I was pleased to finally see the right description given to the business of Elbit Systems Ltd. (Nasdaq: ESLT), one of my top picks for the next decade. The right description is International Defense Electronics Company. I would add the word sophisticated after International, but even without it, the description is appropriate. It should be understood that defense electronics will be the big story of the next decade or until they beat terrorism - whichever comes first.
It looks clear to me that as Israel will be staying in the U.S. camp (the other side simply doesn't want us, even though it would be happy to use the products of the Haifa company), Elbit Systems will grow at the expense of the current government-controlled defense industries. It will take time and a lot of convincing and battles with workers' committees and interested parties, but eventually Elbit Systems will gobble up fast-growing government companies. So between the ongoing privatization and the company's own organic growth, I feel safe for the next 20 years.
Twenty years, however, is a long time, so let's take another look at how things are at present. I'll start with the company's orders backlog (which, I was told, is real and is anchored by contracts), which stood at $3.79 billion at the end of 2006, compared with $3.35 billion at the end of 2005. 70% of the orders backlog is scheduled for delivery through 2007-2008, and 68% of it is to customers outside Israel. Elbit Systems' revenue rose by more than 42% to $1.523 billion in 2006, from $1.07 billion in 2005. Net profit soared 122% to $72 million, while diluted earnings per share climbed 120.5% to $1.72 from $0.78. The company accomplished all this despite the burden on its financial statements caused by the acquisition of Elisra Group.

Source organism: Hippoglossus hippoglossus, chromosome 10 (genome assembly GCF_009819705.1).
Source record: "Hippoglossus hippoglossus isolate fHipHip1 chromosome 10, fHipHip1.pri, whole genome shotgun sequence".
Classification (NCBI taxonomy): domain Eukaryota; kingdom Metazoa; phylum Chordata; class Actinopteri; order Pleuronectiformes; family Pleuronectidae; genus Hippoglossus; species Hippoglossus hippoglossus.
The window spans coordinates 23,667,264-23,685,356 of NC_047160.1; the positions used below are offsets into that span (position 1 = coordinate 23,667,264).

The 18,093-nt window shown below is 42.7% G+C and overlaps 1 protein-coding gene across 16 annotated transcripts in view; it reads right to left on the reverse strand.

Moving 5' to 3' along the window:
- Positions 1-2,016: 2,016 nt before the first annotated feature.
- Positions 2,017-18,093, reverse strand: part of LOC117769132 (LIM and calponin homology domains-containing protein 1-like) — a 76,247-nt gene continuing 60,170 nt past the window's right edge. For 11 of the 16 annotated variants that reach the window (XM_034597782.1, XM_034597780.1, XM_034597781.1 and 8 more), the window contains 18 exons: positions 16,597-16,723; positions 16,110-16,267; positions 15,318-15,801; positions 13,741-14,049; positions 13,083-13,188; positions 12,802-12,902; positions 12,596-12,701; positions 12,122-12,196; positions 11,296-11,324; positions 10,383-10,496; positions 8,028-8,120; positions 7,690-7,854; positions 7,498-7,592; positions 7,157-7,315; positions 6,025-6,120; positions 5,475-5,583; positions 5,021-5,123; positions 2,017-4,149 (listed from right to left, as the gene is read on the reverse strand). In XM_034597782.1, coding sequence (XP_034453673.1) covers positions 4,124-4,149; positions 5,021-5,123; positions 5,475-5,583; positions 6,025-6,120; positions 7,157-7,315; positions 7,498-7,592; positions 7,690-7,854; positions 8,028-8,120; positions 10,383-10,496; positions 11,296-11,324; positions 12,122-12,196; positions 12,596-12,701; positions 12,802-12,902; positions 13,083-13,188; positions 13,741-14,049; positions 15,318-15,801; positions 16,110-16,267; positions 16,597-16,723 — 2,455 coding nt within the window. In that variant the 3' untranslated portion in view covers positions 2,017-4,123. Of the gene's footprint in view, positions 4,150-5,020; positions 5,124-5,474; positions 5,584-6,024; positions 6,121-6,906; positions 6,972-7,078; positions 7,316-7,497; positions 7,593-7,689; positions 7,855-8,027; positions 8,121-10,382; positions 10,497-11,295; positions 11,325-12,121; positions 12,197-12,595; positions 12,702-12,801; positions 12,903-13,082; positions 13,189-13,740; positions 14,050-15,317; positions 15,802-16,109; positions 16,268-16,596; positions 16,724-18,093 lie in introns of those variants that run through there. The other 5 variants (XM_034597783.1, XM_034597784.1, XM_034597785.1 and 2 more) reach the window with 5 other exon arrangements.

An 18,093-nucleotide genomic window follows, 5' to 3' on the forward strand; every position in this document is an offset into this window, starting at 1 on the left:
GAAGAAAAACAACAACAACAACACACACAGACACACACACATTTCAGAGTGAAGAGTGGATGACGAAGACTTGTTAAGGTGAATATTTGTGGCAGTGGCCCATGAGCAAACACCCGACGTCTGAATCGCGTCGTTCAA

Although I'm very keen on Elbit Systems, especially with regard to its long-term prospects, it does have a few weak points. Firstly, the balance sheet is weak in terms of its assets versus its liabilities. A company like Elbit Systems, which could find itself bidding for mega deals, ought to have a stronger balance sheet. There has, however, been a great improvement, compared with the days when I first started following the company many years ago, and I'll be quite happy if this continues to be the only blip on the horizon.
Then there is also the company's profit margins which I feel are a tad low. The net profit on sales is too low (certainly when compared with that of the company's U.S. rivals). Having noted all this, I have no doubt that company CEO and president Joseph Ackerman has a good grasp of the issues involved here and that the company will continue its streamlining, strengthening its financial base even further.
ESLT 1-yr chart
Published originally by Globes [online], Israel business news - www.globes.co.il
© Copyright of Globes Publisher Itonut (1983) Ltd. 2006. Republished on Seeking Alpha with full permission.